I am experimenting with sketches telling a message visually. According to Oliver Hoeller, my instructor, a way to do this is to contrast subjects, like big or small, tall or short, wide or skinny, etc… So I took on the Upper Landing park in St. Paul as a sketch subject. This park has many scenes along the Mississippi river, and I chose the Municipal grain elevator. My first impression of it was: “That’s tall!” I decided to visually show that adjective, while contrasting it with a shorter apartment complex. Here is a photo of the scene…
I sketched this first sketch on location:
I kept lines wobbly and had fun with shapes and line weights. The elevator certainly looks tall. A man was standing near a railing and a woman sat on a bench, so I included them. After I got home, I decided that the building I was trying to contrast (elevator) was just not tall enough, it had to be more exaggerated. So I did a second sketch, using the first sketch as a reference:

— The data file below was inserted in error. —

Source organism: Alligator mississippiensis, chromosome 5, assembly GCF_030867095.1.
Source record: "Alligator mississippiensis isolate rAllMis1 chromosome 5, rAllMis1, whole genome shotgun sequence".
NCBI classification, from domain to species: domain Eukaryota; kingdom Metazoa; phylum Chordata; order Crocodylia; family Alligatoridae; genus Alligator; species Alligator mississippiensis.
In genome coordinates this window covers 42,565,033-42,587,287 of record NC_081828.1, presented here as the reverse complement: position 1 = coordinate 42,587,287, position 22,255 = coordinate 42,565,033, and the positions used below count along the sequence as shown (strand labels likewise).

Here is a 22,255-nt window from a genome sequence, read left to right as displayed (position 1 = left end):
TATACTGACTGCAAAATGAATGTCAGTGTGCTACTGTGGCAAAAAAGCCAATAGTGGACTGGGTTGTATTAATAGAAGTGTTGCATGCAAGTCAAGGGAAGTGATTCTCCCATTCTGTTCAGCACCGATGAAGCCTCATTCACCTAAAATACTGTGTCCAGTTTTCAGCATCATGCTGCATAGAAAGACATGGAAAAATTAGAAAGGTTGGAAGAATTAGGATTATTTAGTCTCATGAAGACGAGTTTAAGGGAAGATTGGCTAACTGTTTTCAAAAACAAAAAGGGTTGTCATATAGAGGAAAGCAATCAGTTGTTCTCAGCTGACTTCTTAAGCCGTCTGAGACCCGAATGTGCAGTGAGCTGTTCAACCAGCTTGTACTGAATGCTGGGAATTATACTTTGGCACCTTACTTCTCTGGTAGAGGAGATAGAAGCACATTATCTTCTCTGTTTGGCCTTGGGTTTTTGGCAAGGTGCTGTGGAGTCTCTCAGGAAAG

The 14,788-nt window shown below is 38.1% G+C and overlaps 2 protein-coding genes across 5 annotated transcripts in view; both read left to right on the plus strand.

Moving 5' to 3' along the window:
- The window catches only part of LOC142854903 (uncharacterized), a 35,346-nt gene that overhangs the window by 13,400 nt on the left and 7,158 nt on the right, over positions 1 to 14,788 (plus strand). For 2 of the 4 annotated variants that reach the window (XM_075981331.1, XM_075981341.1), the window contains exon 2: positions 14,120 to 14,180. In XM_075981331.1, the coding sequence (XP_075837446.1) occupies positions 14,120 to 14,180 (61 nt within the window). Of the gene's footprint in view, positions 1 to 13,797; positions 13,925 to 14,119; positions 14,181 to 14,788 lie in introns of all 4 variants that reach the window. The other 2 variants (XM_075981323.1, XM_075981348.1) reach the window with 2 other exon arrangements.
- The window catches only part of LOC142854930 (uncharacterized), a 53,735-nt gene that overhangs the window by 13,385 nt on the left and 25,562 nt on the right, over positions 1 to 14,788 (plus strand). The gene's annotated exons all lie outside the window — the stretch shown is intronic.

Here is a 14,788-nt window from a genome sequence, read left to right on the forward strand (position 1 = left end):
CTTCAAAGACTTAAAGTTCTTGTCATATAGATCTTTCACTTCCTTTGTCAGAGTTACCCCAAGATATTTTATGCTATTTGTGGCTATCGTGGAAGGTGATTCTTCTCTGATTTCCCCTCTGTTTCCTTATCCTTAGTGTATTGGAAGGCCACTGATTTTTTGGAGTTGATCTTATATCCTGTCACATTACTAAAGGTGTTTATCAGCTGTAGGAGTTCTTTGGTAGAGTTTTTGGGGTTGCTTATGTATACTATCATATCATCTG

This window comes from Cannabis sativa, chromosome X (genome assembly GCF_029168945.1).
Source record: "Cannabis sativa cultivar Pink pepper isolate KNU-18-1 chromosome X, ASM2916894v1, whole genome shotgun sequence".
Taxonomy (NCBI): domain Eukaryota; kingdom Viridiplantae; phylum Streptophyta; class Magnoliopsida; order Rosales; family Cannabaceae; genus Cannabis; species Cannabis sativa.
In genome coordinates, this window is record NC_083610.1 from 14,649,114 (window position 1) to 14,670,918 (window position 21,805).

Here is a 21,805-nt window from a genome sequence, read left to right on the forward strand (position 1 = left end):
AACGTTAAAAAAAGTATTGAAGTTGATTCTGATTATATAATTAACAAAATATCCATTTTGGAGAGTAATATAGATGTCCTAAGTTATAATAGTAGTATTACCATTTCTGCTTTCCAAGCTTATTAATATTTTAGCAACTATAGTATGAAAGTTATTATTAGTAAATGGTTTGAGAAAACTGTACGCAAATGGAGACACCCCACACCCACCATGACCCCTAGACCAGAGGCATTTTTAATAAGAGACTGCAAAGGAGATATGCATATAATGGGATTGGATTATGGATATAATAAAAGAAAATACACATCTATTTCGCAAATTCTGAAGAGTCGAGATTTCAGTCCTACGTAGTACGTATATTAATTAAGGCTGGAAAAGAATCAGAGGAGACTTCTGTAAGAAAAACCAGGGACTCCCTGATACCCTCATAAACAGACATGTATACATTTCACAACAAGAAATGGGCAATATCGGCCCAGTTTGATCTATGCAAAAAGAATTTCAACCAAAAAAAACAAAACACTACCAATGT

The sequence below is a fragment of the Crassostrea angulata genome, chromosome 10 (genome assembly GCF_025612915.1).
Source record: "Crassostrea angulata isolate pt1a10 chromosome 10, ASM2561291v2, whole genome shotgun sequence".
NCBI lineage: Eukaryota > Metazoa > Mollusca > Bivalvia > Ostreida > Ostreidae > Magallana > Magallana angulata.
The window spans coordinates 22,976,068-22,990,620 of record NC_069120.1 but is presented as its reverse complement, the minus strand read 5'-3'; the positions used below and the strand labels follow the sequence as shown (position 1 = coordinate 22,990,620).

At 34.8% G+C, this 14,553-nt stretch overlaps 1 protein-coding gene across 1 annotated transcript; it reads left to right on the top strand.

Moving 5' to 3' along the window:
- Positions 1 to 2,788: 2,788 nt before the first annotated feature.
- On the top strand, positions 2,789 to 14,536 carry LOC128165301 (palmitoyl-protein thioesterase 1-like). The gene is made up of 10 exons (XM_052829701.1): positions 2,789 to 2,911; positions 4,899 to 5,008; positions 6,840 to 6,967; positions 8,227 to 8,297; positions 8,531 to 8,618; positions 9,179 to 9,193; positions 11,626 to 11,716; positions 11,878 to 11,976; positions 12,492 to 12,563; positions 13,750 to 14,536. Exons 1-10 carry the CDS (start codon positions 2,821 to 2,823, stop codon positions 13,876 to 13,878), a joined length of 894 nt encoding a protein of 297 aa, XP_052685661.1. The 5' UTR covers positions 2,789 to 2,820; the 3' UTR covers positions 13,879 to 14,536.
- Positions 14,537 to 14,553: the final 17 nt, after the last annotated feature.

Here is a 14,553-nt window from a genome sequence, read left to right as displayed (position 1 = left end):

I feel like this sketch captured my adjective of “tall” much better. Using a little 3-point perspective, I stretched the building up to the heavens and shortened the red apartments. However, I was not happy with the windows on the face of the elevator, they were too large. When a building is very tall, the windows look tiny at the top. So, on to round #3. I did a third sketch, using the first one as reference, and made the tower even taller. I paid attention to windows and other details and shorted the apartments even more.
The old saying, “The third time’s the charm!” I think can apply here. I met all my expectations. There is no question now that I was emphasizing a tall building. It took 3 sketches to get there. However, I still like the original first sketch the best. It looks more spontaneous, free, loose, and wonky. Doing sketches on location helps with that. The later sketches look a little tighter. But I accomplished what I set out to do, and that was an important learning experience!